Directions: Be sure to make an electronic copy of your answer before submitting it to Ashworth College for grading. Unless otherwise stated, answer in complete sentences, and be sure to use correct
Directions: Be sure to make an electronic copy of your answer before submitting it to Ashworth College for grading. Unless otherwise stated, answer in complete sentences, and be sure to use correct English spelling and grammar. Sources must be cited in APA format. Your response should be four (4) pages in length; refer to the “Assignment Format” page for specific format requirements.
Part A Briefly define art history as an academic field based on your understanding of the readings in the textbook Introduction. Next, discuss two of the natural and human threats to artworks that concern contemporary art historians. Provide specific examples of threats, the artworks involved, and how these threats affect the interpretation of the works by art historians. Your discussion should be based on the information in the textbook Introduction and throughout the textbook and lecture readings of the first four (4) lessons.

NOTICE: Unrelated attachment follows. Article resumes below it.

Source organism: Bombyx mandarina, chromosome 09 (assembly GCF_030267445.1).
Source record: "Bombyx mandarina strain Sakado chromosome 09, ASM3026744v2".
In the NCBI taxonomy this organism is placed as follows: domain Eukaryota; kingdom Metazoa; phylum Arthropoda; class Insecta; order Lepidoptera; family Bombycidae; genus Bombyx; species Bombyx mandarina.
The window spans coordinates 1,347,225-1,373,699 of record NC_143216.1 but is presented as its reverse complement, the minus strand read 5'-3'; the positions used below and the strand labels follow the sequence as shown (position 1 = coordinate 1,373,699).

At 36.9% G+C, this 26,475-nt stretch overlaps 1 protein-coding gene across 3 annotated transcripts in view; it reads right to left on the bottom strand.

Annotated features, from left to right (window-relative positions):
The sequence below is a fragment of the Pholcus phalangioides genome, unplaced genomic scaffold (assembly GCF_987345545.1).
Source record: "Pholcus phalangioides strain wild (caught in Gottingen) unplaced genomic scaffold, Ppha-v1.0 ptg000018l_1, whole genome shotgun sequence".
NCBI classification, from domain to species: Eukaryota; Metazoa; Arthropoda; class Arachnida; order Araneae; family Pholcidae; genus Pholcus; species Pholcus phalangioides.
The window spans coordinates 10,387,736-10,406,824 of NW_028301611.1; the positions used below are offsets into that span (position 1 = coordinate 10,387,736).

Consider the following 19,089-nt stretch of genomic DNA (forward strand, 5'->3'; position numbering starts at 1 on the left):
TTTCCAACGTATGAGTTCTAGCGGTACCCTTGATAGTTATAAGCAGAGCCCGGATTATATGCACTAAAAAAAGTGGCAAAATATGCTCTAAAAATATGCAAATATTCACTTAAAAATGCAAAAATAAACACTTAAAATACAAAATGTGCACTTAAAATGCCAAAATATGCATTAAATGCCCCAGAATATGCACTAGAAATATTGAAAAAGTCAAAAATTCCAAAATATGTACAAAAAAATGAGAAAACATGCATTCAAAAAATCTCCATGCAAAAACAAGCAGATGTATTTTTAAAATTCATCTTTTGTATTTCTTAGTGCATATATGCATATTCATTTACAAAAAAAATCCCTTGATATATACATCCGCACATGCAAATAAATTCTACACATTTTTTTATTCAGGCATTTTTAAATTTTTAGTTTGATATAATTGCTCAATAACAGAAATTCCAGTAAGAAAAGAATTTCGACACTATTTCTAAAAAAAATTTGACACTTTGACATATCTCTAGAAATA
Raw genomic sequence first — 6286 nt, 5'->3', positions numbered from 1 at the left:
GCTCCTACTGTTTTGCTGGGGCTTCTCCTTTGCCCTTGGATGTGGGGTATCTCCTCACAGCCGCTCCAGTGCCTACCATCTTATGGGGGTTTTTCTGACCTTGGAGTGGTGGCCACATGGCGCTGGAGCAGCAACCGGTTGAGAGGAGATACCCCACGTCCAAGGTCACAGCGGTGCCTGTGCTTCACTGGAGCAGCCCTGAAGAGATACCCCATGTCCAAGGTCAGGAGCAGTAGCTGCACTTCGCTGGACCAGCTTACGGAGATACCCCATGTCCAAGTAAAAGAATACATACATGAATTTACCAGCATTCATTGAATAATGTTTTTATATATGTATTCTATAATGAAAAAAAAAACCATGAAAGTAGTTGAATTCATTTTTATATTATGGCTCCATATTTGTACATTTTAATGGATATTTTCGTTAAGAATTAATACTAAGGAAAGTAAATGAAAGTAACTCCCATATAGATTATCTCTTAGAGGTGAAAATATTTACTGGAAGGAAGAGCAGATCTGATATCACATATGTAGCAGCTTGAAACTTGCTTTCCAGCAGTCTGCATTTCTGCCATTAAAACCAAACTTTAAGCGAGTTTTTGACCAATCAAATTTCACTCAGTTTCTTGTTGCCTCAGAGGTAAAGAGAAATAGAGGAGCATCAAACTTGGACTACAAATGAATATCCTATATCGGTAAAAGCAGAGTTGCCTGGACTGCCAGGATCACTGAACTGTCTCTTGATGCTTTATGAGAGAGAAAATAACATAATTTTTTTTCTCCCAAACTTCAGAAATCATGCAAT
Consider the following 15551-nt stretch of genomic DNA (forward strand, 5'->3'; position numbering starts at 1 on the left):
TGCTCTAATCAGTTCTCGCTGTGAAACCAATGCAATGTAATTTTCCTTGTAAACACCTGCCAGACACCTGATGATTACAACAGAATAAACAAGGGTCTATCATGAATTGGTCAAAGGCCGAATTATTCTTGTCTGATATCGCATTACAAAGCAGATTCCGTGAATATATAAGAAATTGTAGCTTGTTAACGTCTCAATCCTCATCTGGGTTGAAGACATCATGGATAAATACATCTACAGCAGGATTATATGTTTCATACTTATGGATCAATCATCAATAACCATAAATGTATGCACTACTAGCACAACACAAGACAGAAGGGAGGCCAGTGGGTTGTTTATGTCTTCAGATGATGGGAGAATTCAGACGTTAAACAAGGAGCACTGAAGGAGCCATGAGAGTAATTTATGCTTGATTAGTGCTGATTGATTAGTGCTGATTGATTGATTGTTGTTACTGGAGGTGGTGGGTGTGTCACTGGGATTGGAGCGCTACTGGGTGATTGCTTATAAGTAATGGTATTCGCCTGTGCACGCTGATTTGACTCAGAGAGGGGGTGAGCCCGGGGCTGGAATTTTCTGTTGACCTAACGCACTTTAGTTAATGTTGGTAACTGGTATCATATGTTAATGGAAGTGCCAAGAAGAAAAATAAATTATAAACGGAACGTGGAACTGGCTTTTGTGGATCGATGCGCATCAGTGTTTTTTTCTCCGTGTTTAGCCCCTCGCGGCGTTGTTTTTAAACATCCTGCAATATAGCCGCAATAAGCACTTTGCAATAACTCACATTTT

Part B Explain the construction of megalithic architecture and dome building, tracing its history from pre-historic art to the Renaissance. Begin your discussion describing the architectural innovations of the tomb in Newgrange, Ireland and connect these innovations with subsequent examples of the tholos tombs in Greece, to the Pantheon in Rome and conclude with the Florence Cathedral. Your discussion should include a definition of terms you use as defined in the textbook readings and demonstrate an understanding of the connections these buildings have in common.
Works of architecture to include in your Part B discussion:
1. Tomb, Newgrange, Ireland. c. 3000-2500 BCE. Located on page 29 in the textbook.
2. Interior of tholos tomb, Mycenae, Greece. c. 1300-1200 BCE. Located on page 100 in the textbook.
3. Pantheon, Rome. 110-128 CE. Located on page 148 and 149 in the textbook.
4. Filippo Brunelleschi, Dome of Florence Cathedral. 1420-1436 CE. Located on page 307 of the textbook.